Recession-hit Britons are increasingly turning to booze and fags to beat the economic blues, according to a survey.
More and more stressed-out adults in the country are compromising on their health as they are guzzling more alcohol and puffing on more cigarettes than they did before the crunch hit.
And in a desperate bid to save cash on weekly bills, cash-strapped families are switching from healthy fruit 'n' veggies to cheap junk food.
The survey by mysupermarket.com, which monitors online sales at Britain's major supermarkets, has recorded this worrying surge in unhealthy lifestyles.
The frightening data, recorded since the beginning of the recession in 2007, has revealed that there has been an upsurge of 35.7 per cent in cigarette sales, while beer sales have increased by 11 per cent.
The findings of the survey revealed that ready meal sales have raised by 18 per cent, while junk food sales are up 17 per cent.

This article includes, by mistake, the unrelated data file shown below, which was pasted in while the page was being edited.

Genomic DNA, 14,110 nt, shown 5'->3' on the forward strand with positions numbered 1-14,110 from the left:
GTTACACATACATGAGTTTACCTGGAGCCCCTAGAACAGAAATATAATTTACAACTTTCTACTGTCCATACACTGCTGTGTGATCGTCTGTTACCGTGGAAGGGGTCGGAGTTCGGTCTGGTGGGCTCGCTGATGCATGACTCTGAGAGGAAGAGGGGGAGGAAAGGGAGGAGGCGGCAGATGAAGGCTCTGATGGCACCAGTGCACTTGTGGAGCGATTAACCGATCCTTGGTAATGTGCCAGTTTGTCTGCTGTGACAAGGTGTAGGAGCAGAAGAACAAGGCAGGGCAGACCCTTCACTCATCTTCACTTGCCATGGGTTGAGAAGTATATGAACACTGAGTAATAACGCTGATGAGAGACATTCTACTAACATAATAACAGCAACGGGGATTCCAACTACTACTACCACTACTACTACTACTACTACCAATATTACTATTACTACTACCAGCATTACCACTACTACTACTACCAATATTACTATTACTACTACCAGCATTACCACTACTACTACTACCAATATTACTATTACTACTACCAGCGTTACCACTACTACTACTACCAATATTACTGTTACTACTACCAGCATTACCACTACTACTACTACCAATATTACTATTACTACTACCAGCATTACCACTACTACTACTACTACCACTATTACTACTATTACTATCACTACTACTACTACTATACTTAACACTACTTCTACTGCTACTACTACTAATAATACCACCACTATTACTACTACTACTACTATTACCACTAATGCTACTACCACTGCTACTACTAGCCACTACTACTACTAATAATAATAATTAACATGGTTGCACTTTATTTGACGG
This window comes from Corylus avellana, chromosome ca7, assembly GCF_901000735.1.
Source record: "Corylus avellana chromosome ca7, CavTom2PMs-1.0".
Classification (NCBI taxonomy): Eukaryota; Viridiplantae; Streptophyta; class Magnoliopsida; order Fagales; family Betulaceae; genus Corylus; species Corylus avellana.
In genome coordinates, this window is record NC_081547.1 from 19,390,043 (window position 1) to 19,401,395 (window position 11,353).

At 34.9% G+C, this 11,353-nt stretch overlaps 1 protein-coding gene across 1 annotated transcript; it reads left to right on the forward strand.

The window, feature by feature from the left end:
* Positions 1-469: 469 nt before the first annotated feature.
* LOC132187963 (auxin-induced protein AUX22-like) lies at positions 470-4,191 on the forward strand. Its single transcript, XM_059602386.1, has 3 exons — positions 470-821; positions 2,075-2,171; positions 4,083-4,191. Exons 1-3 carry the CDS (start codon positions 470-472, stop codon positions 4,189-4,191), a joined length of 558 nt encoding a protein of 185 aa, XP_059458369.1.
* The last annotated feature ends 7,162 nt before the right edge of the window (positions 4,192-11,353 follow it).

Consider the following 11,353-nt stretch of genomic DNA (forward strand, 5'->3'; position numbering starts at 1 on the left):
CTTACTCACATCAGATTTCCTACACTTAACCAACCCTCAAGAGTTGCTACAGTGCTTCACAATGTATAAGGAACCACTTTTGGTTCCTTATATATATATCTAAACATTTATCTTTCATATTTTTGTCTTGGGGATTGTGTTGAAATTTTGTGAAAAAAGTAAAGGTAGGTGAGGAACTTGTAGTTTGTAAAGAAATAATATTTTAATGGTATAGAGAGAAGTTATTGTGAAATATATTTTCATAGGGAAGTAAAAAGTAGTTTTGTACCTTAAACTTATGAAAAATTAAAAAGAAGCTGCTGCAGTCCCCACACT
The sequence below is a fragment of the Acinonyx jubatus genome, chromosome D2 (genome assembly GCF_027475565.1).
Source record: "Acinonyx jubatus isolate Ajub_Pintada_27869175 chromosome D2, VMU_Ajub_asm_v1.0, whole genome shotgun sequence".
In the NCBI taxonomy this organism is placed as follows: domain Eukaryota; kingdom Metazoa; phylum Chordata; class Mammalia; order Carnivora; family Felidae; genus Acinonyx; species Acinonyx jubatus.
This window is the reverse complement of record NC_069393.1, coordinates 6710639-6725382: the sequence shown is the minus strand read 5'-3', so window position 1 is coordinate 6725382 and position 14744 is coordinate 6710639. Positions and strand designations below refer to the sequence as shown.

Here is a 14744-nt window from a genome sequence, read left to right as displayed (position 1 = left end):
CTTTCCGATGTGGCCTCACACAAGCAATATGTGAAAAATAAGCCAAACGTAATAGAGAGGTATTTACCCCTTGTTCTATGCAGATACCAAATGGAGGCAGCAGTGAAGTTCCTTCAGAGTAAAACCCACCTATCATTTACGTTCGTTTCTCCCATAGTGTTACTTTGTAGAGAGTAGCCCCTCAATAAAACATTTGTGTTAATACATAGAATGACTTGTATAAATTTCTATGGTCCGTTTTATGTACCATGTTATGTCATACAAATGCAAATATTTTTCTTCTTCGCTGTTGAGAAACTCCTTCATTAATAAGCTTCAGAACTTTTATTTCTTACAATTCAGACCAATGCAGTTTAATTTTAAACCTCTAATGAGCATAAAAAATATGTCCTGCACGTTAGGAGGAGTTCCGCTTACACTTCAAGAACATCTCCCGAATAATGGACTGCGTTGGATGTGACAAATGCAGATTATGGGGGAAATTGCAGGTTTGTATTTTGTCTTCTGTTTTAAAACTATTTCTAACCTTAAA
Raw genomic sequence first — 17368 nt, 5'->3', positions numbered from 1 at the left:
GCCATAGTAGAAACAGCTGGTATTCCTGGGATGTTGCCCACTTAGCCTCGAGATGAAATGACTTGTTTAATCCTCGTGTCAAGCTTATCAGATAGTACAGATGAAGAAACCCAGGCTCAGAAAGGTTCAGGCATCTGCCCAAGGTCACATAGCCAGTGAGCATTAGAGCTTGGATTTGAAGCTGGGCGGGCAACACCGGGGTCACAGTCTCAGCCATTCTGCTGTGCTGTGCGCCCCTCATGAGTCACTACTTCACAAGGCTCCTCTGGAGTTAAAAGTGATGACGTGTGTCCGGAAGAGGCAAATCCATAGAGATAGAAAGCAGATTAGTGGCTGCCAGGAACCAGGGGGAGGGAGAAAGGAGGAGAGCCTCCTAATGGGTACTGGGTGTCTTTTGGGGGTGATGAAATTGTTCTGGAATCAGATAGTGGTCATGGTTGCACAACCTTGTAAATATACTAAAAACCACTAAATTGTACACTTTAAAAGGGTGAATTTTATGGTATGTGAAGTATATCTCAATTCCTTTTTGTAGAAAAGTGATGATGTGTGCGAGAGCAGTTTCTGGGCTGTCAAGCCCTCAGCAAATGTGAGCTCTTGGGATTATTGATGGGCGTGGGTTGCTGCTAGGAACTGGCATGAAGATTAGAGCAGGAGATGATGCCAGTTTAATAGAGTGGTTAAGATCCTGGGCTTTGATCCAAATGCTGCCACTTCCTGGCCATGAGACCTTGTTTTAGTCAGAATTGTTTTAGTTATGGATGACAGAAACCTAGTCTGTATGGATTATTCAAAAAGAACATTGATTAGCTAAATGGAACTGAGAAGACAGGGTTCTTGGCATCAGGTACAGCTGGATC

On the other hand, fruit sales have gone down by eight per cent, with vegetable sales have plummeted by seven per cent.
The findings also revealed that organic grub sales were down by a whopping 23.7 per cent.
"It's worrying that people are choosing wealth over health in the recession. The nation is becoming unhealthier because there is a misconception that healthy foods are more expensive than snacks," the News of the World quoted David Soskin of mysupermarket.com as saying.
The rise of fag sales could be down to cash-strapped smokers buying cartons of 200 cigs as part of their weekly shop rather than a pack of 20 on an evening out.
The rise in the sales of beer (11 per cent) and white wine (nine per cent) is partly because Brits are drinking at home rather than going to the pub in order to try and save the pennies.
Families are also stocking up on ready meals because they have stopped eating out as the credit crunch bites.
Soskin added: "People seem to be opting for more nights in over spending time in the pub. The popularity of ready meals is soaring as people try to recreate that Friday night atmosphere at ome."